The fundamental considerations and subtle nuances of growing and caring for seed potatoes are beyond the scope of this introduction to plant care. Please see our Resource Center where we offer additional instructional videos and articles, as well as our bookstore.
Receiving Your Potatoes
Please be sure to open your package of seed potatoes on the day it is delivered, and inspect them right away. If some are sprouting, handle them carefully to avoid damaging the sprouts. If you cannot plant right away, store the potatoes in a dark, cool place with good humidity and ventilation.
Special Note: Newly dug seed potatoes may not sprout easily. If you have received your seed potatoes in the fall they have been recently harvested, they are most likely dormant and must be treated to “waken” them. To induce sprouting, put potatoes with apples, bananas, or onions in a paper bag in a warm room (70°F). Ethylene gas given off by the fruits will initiate sprouting.
Make sure you pre-sprout them before planting so you are sure they are out of their dormancy and ready to grow. Otherwise please put the tubers in a paper bag and refrigerate for 2–4 weeks. Even with treatment, potatoes may not sprout until spring.
If you have received your seed potatoes in the spring, they are probably already sprouting and ready to plant.
Preparing the Seeds
Greening or Chitting: European market growers always pre-sprout their early potatoes for stronger, quicker stands and higher yields. This “greening” or “chitting” process is not necessary but is easy to do. Just spread the potatoes in open flats, seed end up. The seed end has the greatest concentration of eyes or growth buds and is the area where the strongest sprouts form.
Plan to expose the potatoes to moderate light and 60–70°F for one to two weeks. Potatoes smaller than 2” can be planted whole. Larger potatoes are cut into 1–2 oz. pieces, each containing 2+ eyes.
Next, dip the cut ends into dry wood ash to callous them or spread the pieces one layer deep, away from direct sun, for a day to cure.
At this time do not allow pieces to shrivel. Callusing is especially important if you are planting into fairly damp or cold soil.
Preparing the Bed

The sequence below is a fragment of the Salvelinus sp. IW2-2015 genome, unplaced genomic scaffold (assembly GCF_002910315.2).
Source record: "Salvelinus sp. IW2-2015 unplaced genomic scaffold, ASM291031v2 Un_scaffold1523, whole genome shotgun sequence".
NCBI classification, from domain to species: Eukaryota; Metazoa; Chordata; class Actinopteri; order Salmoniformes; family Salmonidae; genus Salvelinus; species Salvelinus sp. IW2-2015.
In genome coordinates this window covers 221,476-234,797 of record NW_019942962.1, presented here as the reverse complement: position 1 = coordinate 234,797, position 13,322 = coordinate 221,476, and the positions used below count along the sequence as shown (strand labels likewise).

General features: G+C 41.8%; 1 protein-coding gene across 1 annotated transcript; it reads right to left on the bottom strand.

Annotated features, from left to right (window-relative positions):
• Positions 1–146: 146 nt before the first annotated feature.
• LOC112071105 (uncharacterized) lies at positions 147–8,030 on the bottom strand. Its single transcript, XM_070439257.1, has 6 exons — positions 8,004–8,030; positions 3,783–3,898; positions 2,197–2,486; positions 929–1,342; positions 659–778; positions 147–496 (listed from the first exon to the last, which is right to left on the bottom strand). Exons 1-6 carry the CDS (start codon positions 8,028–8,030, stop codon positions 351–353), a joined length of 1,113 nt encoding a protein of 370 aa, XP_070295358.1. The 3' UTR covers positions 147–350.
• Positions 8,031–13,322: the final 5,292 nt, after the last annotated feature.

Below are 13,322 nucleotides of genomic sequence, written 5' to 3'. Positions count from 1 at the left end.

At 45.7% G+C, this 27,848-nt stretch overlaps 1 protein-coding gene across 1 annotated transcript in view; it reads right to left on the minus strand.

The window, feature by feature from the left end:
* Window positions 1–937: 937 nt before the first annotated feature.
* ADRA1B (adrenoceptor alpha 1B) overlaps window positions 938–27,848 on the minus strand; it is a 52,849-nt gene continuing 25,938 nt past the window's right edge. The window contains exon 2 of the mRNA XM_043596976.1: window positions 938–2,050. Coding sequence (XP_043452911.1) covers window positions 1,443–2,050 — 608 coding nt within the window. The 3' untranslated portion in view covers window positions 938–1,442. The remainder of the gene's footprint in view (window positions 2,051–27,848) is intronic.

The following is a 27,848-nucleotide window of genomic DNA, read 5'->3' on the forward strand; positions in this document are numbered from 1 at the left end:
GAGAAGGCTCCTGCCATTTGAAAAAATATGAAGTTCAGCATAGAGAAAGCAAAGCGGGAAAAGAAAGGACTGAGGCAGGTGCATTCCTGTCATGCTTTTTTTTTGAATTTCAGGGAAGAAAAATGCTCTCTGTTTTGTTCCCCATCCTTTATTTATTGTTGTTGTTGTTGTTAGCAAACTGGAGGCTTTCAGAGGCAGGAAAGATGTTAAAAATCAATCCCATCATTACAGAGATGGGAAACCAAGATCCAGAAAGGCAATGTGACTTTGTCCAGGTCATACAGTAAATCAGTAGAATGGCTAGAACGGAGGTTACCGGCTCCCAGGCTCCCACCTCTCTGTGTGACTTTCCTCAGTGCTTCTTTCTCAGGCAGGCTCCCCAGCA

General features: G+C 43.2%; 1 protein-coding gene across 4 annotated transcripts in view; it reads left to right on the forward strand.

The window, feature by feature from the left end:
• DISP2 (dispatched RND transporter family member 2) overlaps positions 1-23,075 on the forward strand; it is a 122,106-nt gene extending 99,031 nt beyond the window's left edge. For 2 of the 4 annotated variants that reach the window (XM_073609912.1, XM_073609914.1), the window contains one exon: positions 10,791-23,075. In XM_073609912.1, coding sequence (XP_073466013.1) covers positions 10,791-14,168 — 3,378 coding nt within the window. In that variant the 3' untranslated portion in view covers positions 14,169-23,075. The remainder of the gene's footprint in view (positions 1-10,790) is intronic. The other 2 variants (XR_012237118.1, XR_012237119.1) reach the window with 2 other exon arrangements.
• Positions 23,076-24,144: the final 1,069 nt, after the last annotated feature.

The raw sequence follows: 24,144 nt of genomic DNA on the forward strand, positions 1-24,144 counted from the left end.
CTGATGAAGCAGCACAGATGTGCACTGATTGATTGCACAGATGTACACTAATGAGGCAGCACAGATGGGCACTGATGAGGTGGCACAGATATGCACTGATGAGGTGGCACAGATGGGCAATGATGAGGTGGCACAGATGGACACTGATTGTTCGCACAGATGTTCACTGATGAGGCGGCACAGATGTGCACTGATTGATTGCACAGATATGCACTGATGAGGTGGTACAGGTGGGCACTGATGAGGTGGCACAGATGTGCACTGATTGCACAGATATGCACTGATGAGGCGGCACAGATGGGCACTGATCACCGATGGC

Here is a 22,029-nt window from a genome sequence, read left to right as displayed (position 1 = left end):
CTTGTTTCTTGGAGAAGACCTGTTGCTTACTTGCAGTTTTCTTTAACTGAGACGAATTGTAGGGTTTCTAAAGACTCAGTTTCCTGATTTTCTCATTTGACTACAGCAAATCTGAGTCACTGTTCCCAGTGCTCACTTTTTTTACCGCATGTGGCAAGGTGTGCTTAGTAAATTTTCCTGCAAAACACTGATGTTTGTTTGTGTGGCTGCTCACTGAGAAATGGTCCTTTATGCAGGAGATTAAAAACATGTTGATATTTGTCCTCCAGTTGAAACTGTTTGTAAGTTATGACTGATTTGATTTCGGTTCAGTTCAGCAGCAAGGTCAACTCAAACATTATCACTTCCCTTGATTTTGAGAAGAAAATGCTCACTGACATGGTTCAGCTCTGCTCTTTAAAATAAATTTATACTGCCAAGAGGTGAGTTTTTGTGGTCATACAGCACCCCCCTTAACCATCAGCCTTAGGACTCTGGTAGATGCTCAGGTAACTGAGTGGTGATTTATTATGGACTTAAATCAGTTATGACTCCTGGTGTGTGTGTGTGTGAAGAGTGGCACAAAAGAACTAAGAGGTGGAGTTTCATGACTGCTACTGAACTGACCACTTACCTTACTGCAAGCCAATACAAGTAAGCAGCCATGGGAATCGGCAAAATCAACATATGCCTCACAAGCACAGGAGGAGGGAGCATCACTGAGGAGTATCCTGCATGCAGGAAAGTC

Potatoes prefer a pH range of about 4.8 to 5.5 and fertile, fairly weed-free soil. Scab is less of a problem if the pH is less than 6.0. Seed potatoes prefer sandy loam but will grow in a wide variety of soil types if the soil is well cultivated and well drained. The soil should be at least 45°F when you plant.
Potatoes require adequate nitrogen, potassium, phosphorus, magnesium, and calcium. Home gardeners should fertilize as they would a vegetable garden and better yet with a fertilizer that has more phosphorus in the mix (the middle number of the N-P-K number).
A fertilizer blended for flowers and bulbs is a good choice as well as one for acid loving plants. Potatoes do well with more phosporus in the mix than nitrogen. You can also supplement your all purpose fertilizer with a little bone meal. When adding fertilizer with higher phosphorus, put it in the hole with the potato piece for best results.
Important Note: High quality, aerobic compost, low in wood or rice byproducts, is preferable to manure as a fertilizer. If you must fertilize with manure, be sure it is well-aged and that it is incorporated shallowly into the soil at least 3–4 weeks before planting, otherwise the process of soil digestion will deprive the germinating potatoes of vital nutrients and water.
Do not fertilize with fresh manure, as this can cause scab. One of the best ways to prepare the ground for potatoes is to cover crop. Cover crops or “green manures” greatly improve the soil’s tilth, organic matter, microbial activity, and water holding capacity, and significantly increases nutrient availability for the next crop.